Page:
The example of the Law College entrance examples shows that the present Justice Minister wearing the cap of politician despite being the then Bar Association President chose not to issue a statement against the malpractice that led to an unprecedented number of a minority community securing top slots and gain over 100 seats to enter the law college. The people were led to believe that because of the political repercussions of objecting to the malpractice the Bar Association President chose to keep mum.

Similarly, the present Justice Minister and former Bar Association President as then Opposition Member also chose to keep silent when David Cameron humiliated the nation and it’s President in Sri Lanka flouting diplomacy and State decorum. Here again political points took preference over defending the nation and its elected leader. Whatever personal dislikes people have for a President, when a foreigner ridicules and humiliates the nation the people and officials are expected to rally and defend both.

We cannot place trust on a wafer thin possibility that MPs will uphold conduct and put their public interests above their self-interests. This is why it is essential for the law to explicitly ban MPs from practicing law.

When people who cannot contest an election are brought in as legislatures from the backdoor on the national list can the public expect them to have any decency of ethics to stop practicing law and earning private fees?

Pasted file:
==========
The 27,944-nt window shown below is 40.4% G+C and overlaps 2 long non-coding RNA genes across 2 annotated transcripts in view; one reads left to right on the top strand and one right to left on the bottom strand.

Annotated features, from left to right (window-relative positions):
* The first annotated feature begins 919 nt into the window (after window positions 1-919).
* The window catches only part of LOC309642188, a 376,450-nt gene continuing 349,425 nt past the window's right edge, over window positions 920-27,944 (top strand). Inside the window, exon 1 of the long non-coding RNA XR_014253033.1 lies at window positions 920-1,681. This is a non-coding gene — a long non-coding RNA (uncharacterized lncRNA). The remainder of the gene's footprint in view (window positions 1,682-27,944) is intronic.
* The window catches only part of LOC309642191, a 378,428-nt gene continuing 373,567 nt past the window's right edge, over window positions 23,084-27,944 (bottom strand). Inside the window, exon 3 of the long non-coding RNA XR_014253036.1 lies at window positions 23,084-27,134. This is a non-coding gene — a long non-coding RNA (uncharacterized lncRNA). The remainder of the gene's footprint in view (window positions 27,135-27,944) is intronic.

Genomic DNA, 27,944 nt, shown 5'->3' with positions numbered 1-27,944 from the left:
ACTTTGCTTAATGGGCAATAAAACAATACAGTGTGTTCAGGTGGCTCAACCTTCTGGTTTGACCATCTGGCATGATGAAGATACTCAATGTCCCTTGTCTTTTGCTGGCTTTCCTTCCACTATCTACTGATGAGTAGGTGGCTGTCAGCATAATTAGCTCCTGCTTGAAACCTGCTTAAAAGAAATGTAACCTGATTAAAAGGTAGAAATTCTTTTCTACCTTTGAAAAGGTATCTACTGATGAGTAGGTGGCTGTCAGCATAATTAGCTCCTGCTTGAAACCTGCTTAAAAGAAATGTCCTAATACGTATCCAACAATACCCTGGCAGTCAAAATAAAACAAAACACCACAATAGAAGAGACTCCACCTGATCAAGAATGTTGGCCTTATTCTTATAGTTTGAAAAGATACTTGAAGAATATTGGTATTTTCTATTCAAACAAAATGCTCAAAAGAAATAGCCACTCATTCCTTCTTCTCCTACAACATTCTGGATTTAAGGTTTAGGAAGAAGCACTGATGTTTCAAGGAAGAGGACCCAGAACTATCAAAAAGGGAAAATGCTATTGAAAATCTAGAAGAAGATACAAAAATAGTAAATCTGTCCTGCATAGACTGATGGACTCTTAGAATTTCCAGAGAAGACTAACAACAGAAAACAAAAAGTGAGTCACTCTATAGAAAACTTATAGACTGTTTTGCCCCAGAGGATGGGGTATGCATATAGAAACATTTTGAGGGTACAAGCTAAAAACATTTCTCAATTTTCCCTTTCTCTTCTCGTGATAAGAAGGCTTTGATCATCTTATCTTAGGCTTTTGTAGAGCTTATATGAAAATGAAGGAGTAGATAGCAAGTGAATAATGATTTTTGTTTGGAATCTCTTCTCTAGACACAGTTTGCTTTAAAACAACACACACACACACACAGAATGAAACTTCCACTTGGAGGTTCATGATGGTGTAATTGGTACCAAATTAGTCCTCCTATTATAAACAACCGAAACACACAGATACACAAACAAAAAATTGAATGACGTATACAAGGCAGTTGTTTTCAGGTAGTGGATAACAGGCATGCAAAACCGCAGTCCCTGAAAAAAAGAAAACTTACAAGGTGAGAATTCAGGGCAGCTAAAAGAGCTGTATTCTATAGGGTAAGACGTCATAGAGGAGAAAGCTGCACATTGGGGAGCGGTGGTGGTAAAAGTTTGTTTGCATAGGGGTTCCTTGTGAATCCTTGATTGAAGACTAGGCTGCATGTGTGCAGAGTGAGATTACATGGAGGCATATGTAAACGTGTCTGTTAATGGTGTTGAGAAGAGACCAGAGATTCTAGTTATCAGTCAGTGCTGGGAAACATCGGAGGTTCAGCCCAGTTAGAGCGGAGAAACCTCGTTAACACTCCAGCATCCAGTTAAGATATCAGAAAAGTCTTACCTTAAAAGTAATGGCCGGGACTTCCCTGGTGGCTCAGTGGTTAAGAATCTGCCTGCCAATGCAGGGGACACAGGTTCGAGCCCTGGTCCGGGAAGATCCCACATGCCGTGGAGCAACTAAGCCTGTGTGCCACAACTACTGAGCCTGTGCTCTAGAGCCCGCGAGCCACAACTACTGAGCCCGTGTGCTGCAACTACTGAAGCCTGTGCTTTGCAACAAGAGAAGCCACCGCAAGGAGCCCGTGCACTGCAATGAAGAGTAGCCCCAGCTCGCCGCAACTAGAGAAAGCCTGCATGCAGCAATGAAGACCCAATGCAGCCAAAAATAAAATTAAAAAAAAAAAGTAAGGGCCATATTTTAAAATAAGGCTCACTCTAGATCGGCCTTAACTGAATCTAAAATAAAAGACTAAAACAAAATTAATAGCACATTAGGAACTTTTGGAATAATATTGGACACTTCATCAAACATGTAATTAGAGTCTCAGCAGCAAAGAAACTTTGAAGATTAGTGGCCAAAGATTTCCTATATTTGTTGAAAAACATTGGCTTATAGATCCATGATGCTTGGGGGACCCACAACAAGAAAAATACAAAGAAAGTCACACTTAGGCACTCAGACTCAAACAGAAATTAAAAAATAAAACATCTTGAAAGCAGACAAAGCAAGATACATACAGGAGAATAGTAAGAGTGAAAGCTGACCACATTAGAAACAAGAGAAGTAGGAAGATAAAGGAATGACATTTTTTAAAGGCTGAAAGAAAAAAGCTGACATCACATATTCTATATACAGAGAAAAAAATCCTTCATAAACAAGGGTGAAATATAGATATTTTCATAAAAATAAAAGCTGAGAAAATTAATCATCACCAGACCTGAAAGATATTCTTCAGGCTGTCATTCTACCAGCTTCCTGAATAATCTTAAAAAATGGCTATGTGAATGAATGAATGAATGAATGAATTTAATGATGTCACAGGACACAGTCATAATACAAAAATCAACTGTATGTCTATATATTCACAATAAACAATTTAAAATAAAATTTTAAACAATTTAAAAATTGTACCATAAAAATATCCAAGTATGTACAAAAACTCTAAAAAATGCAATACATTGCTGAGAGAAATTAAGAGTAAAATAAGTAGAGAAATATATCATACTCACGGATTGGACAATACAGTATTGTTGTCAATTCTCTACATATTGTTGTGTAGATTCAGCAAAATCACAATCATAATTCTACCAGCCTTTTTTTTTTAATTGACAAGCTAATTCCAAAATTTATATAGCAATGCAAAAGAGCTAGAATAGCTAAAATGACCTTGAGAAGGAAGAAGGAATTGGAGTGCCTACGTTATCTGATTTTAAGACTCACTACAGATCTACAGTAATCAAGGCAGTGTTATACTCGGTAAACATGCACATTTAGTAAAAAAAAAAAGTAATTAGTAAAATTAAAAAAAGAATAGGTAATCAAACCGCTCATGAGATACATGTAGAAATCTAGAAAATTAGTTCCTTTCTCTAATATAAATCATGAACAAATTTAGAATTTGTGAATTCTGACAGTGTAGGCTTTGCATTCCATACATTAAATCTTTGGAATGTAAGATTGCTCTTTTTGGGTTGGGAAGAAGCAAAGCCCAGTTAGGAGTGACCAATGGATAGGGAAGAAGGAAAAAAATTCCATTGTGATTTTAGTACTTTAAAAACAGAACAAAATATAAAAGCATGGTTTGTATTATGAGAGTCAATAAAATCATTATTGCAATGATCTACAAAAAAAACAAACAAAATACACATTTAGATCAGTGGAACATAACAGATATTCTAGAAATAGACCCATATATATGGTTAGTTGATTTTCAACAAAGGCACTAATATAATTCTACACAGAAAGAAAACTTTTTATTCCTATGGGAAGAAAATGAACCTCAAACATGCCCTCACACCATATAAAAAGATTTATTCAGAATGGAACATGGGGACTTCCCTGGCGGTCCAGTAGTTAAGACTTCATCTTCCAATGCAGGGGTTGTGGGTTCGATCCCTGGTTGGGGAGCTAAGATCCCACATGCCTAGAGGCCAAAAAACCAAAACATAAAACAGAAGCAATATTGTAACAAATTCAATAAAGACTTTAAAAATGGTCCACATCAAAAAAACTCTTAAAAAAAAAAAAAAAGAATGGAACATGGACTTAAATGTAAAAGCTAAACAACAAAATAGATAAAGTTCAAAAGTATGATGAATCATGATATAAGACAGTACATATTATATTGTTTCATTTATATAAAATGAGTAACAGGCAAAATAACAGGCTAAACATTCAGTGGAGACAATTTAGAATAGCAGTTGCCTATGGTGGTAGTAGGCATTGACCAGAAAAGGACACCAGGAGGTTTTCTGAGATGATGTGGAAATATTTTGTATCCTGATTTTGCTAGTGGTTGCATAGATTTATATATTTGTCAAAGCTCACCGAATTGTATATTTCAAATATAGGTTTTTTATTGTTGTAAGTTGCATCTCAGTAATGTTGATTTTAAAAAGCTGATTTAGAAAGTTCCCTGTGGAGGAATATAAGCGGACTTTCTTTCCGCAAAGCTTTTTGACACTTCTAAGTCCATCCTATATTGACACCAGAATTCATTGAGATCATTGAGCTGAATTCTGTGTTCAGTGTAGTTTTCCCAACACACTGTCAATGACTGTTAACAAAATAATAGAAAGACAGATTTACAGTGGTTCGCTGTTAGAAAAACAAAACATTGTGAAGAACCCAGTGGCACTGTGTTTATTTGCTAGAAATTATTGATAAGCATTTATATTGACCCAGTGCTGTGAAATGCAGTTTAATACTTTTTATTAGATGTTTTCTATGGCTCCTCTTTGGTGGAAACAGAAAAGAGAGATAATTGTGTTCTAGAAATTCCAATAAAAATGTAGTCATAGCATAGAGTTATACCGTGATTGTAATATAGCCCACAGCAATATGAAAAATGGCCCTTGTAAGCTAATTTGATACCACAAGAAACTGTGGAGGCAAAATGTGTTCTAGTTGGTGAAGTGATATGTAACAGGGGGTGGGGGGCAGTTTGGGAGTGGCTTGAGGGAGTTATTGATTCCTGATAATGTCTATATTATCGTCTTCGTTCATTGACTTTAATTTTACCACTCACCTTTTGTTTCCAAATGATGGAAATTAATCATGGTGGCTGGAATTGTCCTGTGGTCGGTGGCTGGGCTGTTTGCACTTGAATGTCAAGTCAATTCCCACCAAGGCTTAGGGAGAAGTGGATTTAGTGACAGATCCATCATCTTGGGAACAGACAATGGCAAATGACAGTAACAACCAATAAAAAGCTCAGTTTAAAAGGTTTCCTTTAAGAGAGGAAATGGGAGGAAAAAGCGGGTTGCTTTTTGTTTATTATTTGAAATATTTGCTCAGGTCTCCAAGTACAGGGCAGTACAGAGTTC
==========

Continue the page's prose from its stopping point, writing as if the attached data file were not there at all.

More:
We should follow good governance examples

  • Section 14, Article VI of Philippine constitution states that No Senator or Member of the House of Representatives may personally appear as a counsel before any court of justice or before the Electoral Tribunals, or quasi-judicial and other administrative bodies.
  • Law licences of Barak and Michelle Obama became automatically after he became President.
  • In Australia Members of both Houses must report their pecuniary interests within 28 days of taking office including spouses/dependent children, shareholdings in public and private companies, partnerships, family and business trusts, real estate, savings, sources of substantial income, savings, gifts, sponsored travel.
  • In Japan, its Representatives in both Houses have to keep private affairs separate from public affairs and Japan has a long list of prohibited benefits.
  • In Sri Lanka despite the official requirement to submit asset declarations how man parliamentarians actually do so – most of them file limited assets without divulging their other interests especially those they have conveniently transferred to family members – spouse, children etc?

Lets not forget that Transparency International whose head the present Government has selected to probe all opposition malpractices declared in 2001 that Sri Lanka’s judiciary and police were one of the most corrupt in South Asia with 100% respondents claiming they had to pay bribes to the judiciary.

Good governance and democratic values as well as rule of law becomes a joke when all the regulations/rules/ethics etc are applicable only to the general public and both Government and Opposition politicians flout these with immunity?

No amount of laws, legislations, bills can change a system of culture unless all practitioners and enforcers as well as the public indulge in corruption at whatever levels.

Definitely politicians should have a background of law, its help them in drafting legislations. However, it is essential that once a lawyer enters politics and becomes elected as a MP he is bound by principles of serving the public of the nation and thus he should not practice law (for a fee or even for free). Legal skills must be used to protect the interests of the nation not for personal gain or glory and certainly not for political mileage.

Shenali D Waduge